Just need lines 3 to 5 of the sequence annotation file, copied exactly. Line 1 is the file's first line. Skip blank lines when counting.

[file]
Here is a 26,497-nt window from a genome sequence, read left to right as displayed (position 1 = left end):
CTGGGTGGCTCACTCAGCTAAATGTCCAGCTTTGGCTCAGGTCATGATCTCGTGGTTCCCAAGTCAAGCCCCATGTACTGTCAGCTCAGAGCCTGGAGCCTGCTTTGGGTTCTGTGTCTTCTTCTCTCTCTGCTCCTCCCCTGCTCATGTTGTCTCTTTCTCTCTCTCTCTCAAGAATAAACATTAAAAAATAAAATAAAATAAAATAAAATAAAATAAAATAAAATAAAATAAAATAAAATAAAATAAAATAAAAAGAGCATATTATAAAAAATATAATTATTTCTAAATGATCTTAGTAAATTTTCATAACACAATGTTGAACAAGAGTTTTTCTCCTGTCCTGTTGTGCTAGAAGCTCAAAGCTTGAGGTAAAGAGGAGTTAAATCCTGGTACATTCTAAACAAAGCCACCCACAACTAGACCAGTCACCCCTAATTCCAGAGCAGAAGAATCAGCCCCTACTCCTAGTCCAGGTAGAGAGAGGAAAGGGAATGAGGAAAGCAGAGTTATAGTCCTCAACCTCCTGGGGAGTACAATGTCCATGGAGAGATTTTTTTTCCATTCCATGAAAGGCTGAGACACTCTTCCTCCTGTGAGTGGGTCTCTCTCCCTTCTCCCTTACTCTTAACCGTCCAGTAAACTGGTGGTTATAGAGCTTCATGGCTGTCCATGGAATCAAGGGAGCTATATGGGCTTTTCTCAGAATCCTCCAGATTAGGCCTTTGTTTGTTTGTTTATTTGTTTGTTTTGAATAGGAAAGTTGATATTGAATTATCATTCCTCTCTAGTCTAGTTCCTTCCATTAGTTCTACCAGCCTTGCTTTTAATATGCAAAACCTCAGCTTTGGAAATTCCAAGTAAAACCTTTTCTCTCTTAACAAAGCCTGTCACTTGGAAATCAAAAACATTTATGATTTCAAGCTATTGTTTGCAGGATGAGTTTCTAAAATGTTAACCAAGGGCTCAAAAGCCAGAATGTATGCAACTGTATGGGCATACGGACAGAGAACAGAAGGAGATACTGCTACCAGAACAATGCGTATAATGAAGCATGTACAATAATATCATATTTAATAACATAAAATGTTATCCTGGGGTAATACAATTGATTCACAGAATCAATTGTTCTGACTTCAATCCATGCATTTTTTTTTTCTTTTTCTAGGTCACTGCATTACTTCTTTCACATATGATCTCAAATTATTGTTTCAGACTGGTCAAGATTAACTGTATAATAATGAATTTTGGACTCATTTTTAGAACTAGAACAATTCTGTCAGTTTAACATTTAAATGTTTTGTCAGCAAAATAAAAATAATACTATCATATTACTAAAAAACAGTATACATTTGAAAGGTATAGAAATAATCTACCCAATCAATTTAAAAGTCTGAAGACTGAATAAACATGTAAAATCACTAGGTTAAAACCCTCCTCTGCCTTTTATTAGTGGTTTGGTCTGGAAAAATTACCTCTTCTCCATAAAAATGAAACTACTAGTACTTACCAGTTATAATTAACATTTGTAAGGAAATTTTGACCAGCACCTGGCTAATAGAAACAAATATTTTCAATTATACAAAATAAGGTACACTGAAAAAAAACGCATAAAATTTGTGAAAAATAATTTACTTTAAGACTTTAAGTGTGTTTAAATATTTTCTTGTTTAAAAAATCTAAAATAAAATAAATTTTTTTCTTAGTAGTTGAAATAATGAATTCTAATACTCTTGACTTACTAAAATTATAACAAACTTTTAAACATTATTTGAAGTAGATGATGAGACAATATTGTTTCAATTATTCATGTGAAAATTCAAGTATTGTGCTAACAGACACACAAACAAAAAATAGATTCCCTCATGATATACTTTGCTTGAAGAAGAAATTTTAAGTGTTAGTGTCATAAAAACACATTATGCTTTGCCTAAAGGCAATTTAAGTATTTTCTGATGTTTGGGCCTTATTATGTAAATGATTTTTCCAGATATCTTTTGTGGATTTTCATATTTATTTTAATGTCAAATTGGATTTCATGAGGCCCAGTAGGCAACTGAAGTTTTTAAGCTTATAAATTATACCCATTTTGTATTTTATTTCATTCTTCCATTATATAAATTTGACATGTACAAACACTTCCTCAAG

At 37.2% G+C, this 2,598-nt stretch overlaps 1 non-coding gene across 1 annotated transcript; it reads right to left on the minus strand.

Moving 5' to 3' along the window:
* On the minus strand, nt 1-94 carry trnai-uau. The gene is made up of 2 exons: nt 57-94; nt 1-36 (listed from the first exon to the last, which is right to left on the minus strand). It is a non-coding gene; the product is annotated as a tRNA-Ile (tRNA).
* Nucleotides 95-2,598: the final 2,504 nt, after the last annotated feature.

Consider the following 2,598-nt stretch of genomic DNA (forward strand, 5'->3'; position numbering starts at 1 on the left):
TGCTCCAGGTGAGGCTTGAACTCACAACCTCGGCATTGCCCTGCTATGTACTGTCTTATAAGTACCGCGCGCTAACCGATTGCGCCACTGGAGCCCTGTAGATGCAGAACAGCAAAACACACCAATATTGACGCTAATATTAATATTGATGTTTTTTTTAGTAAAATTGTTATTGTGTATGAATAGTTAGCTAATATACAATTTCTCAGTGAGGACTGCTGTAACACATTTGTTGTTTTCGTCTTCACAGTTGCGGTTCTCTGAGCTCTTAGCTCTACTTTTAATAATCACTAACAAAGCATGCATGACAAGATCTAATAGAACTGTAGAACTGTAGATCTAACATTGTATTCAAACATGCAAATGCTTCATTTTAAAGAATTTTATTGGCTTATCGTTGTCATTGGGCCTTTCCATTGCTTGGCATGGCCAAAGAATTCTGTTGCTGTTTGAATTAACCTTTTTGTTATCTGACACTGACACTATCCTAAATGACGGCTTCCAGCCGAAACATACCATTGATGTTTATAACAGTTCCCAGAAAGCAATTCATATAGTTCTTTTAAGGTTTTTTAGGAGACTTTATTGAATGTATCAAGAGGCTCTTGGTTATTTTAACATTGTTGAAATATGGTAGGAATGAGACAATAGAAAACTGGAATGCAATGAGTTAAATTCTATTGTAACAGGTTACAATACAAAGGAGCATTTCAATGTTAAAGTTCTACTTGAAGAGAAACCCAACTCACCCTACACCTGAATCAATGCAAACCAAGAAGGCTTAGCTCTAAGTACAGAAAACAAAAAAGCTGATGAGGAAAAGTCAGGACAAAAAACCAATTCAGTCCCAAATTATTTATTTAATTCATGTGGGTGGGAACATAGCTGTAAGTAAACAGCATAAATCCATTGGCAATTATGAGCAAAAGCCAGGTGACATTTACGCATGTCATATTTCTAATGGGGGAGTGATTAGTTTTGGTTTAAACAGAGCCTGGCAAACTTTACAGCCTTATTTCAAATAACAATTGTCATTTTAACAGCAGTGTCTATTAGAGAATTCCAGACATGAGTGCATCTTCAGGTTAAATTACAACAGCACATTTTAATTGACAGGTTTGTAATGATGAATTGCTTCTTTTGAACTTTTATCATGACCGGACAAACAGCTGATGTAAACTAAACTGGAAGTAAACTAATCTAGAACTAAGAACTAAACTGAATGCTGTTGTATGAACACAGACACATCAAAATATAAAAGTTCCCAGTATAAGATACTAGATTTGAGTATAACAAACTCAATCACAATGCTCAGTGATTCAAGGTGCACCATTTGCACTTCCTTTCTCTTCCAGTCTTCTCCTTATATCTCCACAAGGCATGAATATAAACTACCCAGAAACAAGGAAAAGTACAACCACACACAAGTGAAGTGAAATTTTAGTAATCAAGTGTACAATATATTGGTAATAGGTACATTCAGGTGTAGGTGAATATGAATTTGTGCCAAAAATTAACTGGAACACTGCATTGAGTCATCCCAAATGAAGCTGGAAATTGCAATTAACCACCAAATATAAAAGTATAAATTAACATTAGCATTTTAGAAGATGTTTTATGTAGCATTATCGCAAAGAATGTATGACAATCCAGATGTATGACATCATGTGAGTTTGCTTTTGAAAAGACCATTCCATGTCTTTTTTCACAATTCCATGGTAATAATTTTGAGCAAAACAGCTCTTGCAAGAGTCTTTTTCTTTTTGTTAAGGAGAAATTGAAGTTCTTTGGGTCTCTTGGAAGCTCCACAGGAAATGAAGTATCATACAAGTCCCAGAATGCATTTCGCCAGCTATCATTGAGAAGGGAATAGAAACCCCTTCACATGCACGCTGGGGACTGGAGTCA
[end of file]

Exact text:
At 37.2% G+C, this 2,598-nt stretch overlaps 1 non-coding gene across 1 annotated transcript; it reads right to left on the minus strand.

Moving 5' to 3' along the window:
* On the minus strand, nt 1-94 carry trnai-uau. The gene is made up of 2 exons: nt 57-94; nt 1-36 (listed from the first exon to the last, which is right to left on the minus strand). It is a non-coding gene; the product is annotated as a tRNA-Ile (tRNA).